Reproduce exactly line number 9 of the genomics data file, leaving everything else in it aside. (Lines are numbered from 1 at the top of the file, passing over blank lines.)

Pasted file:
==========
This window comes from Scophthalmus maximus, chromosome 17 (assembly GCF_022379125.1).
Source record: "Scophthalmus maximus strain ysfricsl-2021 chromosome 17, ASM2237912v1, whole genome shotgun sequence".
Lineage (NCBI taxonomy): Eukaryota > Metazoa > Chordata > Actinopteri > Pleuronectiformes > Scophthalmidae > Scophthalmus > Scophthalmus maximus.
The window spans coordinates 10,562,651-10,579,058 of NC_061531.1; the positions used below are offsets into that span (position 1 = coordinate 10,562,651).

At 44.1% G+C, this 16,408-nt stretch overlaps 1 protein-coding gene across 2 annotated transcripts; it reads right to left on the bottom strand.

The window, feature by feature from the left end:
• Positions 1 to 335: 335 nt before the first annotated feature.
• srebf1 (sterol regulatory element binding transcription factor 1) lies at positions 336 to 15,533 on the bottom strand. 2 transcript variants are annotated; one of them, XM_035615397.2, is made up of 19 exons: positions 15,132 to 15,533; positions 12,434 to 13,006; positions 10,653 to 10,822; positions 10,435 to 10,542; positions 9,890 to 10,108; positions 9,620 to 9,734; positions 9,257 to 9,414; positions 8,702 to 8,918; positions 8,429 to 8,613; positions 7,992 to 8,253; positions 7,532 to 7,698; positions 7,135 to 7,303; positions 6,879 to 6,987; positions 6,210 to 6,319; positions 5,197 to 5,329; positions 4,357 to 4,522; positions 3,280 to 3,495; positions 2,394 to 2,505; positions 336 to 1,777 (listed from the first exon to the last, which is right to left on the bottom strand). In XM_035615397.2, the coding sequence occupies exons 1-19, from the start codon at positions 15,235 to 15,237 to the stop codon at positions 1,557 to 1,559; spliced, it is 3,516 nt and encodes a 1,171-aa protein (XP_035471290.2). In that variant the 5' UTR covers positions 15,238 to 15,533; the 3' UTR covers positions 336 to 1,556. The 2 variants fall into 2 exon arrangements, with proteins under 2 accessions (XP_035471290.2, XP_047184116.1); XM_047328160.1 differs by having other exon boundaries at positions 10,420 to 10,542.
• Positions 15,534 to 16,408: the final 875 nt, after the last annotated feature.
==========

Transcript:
• Positions 15,534 to 16,408: the final 875 nt, after the last annotated feature.